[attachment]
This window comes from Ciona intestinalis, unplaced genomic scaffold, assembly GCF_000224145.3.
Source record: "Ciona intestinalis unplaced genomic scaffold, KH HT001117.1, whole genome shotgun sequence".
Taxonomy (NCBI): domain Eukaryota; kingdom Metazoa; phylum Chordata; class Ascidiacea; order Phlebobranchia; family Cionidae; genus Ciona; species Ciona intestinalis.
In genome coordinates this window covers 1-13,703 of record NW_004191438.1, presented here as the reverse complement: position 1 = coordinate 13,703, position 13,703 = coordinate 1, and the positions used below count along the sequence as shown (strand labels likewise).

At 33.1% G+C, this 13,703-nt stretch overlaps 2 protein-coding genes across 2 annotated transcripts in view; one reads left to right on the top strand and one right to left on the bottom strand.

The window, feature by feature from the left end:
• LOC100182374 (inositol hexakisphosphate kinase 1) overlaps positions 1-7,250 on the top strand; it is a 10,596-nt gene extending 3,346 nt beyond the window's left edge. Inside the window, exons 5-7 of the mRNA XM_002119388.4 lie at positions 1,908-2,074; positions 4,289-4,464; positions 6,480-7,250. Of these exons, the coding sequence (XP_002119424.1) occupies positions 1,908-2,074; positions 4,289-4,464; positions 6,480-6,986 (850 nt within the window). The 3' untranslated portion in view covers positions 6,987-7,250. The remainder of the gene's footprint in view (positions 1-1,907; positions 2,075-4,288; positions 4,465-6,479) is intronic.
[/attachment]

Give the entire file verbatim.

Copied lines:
This window comes from Ciona intestinalis, unplaced genomic scaffold, assembly GCF_000224145.3.
Source record: "Ciona intestinalis unplaced genomic scaffold, KH HT001117.1, whole genome shotgun sequence".
Taxonomy (NCBI): domain Eukaryota; kingdom Metazoa; phylum Chordata; class Ascidiacea; order Phlebobranchia; family Cionidae; genus Ciona; species Ciona intestinalis.
In genome coordinates this window covers 1-13,703 of record NW_004191438.1, presented here as the reverse complement: position 1 = coordinate 13,703, position 13,703 = coordinate 1, and the positions used below count along the sequence as shown (strand labels likewise).

At 33.1% G+C, this 13,703-nt stretch overlaps 2 protein-coding genes across 2 annotated transcripts in view; one reads left to right on the top strand and one right to left on the bottom strand.

The window, feature by feature from the left end:
• LOC100182374 (inositol hexakisphosphate kinase 1) overlaps positions 1-7,250 on the top strand; it is a 10,596-nt gene extending 3,346 nt beyond the window's left edge. Inside the window, exons 5-7 of the mRNA XM_002119388.4 lie at positions 1,908-2,074; positions 4,289-4,464; positions 6,480-7,250. Of these exons, the coding sequence (XP_002119424.1) occupies positions 1,908-2,074; positions 4,289-4,464; positions 6,480-6,986 (850 nt within the window). The 3' untranslated portion in view covers positions 6,987-7,250. The remainder of the gene's footprint in view (positions 1-1,907; positions 2,075-4,288; positions 4,465-6,479) is intronic.